Though this blueprint has proved fruitful for many solo artists and bands, it’s not a one size fits all operation, as Florida’s alternative rock group, The Red Jumpsuit Apparatus found out.
The faith-driven band formed in 2003, when childhood friends Ronnie Winter and Duke Kitchens (their former guitarist) began jamming together. Later joined by others, the band wrote songs for a period of 18 months before entering the live scene. Having gained a loyal fan base, they attracted the attention of Jason Flom of Virgin Records, signing a deal that would, they hoped, take them to new heights.
Instead, it came with compromise, a selling of their souls in some ways. “We had a lot of drama with our record company,” Winter explains. “We were booked to play in South Africa in 2009 but got pulled out for no apparent reason. It was not on.”
The cancellation of their set performance at Coke Zero Fest stirred a great deal of resentment from local fans. Local band Cassette, who also performed at the festival, posted a controversial video on YouTube describing their disappointment in the band, who they said were “unprofessional and arrogant.”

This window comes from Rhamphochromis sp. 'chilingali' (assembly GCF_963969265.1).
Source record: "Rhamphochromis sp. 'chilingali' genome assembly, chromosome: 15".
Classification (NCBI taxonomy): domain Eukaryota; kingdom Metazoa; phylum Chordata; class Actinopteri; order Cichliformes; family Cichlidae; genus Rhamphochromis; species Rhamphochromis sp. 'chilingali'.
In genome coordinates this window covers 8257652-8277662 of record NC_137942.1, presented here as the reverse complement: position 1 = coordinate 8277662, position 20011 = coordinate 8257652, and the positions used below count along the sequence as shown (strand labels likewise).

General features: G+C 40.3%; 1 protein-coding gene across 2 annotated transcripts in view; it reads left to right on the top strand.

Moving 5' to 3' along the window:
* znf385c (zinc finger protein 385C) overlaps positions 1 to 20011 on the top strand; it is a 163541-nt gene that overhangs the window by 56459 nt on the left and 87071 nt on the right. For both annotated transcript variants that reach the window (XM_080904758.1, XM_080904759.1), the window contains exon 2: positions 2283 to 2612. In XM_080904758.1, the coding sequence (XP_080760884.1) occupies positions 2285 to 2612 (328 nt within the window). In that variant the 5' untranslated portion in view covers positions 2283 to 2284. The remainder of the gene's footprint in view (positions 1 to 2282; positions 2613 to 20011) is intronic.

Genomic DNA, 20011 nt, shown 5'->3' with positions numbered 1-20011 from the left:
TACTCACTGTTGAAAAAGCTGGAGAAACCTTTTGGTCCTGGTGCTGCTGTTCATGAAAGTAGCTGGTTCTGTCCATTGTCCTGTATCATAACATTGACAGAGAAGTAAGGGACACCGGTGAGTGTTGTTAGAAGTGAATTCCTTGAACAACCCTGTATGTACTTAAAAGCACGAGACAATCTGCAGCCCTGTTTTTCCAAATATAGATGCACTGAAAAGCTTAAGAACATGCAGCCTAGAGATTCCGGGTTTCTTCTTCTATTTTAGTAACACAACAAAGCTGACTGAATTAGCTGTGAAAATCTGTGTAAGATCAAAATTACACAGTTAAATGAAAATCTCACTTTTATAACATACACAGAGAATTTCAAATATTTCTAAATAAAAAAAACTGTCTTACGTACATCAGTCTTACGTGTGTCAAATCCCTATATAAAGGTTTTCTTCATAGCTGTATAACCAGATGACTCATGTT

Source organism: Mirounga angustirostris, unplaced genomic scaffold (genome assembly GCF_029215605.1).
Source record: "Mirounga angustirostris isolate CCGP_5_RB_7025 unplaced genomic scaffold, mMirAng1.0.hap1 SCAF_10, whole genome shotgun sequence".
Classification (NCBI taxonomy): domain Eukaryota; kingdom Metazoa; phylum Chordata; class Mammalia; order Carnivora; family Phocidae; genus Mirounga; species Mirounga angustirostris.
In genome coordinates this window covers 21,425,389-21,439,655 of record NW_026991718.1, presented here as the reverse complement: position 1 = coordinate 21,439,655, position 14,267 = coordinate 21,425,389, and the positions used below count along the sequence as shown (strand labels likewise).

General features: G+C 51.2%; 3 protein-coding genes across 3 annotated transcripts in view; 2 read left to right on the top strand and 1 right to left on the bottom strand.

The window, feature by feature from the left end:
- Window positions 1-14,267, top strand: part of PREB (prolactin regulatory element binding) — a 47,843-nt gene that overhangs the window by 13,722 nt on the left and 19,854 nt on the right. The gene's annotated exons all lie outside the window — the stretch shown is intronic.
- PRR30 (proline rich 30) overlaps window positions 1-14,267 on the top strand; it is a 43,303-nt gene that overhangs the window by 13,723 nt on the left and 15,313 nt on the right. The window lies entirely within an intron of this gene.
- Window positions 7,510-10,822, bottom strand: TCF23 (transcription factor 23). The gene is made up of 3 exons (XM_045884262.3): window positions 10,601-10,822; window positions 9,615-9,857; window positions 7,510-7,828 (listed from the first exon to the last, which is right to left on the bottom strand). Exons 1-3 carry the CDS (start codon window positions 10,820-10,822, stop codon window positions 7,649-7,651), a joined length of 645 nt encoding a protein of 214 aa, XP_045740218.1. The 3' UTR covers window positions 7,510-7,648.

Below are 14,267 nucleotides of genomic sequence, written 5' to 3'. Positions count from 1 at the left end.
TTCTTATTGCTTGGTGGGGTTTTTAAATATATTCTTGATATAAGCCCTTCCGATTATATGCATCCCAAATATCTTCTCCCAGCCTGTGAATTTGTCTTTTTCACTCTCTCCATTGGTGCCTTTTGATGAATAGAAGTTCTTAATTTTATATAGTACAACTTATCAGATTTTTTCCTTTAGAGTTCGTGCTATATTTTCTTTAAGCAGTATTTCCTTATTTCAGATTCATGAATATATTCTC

According to Winter, this was not the first time they had been pulled off a show. Appearances at the Australian Soundwave Festival tour in 2008 was cancelled, after their label president failed to pay the money owed. Seeking independence, The Red Jumpsuit Apparatus whose name was the result of random word choice exercise left Virgin Records with the aim of making the music they wanted to make and pursue the vision held from the beginning.
“We have never missed a show since,” says Winter.
“Yes, it’s a challenge because now we have to do everything ourselves from songwriting to marketing, booking gigs and sorting out the business side of things. But what in life isn’t challenging?”
The band have a huge presence on social media, using Twitter and Facebook to promote their material and tours. They made their debut (before signing to Virgin) on MySpace, 10 years ago.
“We handle all our social media platforms ourselves. We don’t have a publicist or a manager. We do everything ourselves and it works,” says Winter.
Adopting their own business model, the band hope to pave the way forward for other artists who may have fallen into the same trap they did.